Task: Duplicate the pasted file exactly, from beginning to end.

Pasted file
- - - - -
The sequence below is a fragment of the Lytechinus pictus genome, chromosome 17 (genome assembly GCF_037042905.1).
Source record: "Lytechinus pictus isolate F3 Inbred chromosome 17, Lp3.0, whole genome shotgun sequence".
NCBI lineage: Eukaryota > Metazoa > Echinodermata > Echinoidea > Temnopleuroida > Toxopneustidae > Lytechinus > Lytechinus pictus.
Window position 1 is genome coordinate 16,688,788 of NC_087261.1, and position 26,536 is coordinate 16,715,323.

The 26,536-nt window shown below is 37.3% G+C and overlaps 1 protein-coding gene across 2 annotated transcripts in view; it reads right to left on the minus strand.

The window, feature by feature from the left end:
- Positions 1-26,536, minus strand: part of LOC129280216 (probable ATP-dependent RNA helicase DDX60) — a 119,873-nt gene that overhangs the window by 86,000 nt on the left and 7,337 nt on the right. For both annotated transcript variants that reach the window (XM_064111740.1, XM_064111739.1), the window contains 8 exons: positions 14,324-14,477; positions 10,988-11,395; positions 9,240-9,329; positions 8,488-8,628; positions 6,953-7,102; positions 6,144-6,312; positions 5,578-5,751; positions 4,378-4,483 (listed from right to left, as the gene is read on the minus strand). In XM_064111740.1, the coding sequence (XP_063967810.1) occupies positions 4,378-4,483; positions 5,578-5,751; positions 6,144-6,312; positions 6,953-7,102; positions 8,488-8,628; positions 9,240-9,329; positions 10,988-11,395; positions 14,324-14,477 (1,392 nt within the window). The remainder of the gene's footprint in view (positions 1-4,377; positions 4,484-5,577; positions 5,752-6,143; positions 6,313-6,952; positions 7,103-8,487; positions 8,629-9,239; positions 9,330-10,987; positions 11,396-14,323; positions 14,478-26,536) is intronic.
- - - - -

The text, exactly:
The sequence below is a fragment of the Lytechinus pictus genome, chromosome 17 (genome assembly GCF_037042905.1).
Source record: "Lytechinus pictus isolate F3 Inbred chromosome 17, Lp3.0, whole genome shotgun sequence".
NCBI lineage: Eukaryota > Metazoa > Echinodermata > Echinoidea > Temnopleuroida > Toxopneustidae > Lytechinus > Lytechinus pictus.
Window position 1 is genome coordinate 16,688,788 of NC_087261.1, and position 26,536 is coordinate 16,715,323.

The 26,536-nt window shown below is 37.3% G+C and overlaps 1 protein-coding gene across 2 annotated transcripts in view; it reads right to left on the minus strand.

The window, feature by feature from the left end:
- Positions 1-26,536, minus strand: part of LOC129280216 (probable ATP-dependent RNA helicase DDX60) — a 119,873-nt gene that overhangs the window by 86,000 nt on the left and 7,337 nt on the right. For both annotated transcript variants that reach the window (XM_064111740.1, XM_064111739.1), the window contains 8 exons: positions 14,324-14,477; positions 10,988-11,395; positions 9,240-9,329; positions 8,488-8,628; positions 6,953-7,102; positions 6,144-6,312; positions 5,578-5,751; positions 4,378-4,483 (listed from right to left, as the gene is read on the minus strand). In XM_064111740.1, the coding sequence (XP_063967810.1) occupies positions 4,378-4,483; positions 5,578-5,751; positions 6,144-6,312; positions 6,953-7,102; positions 8,488-8,628; positions 9,240-9,329; positions 10,988-11,395; positions 14,324-14,477 (1,392 nt within the window). The remainder of the gene's footprint in view (positions 1-4,377; positions 4,484-5,577; positions 5,752-6,143; positions 6,313-6,952; positions 7,103-8,487; positions 8,629-9,239; positions 9,330-10,987; positions 11,396-14,323; positions 14,478-26,536) is intronic.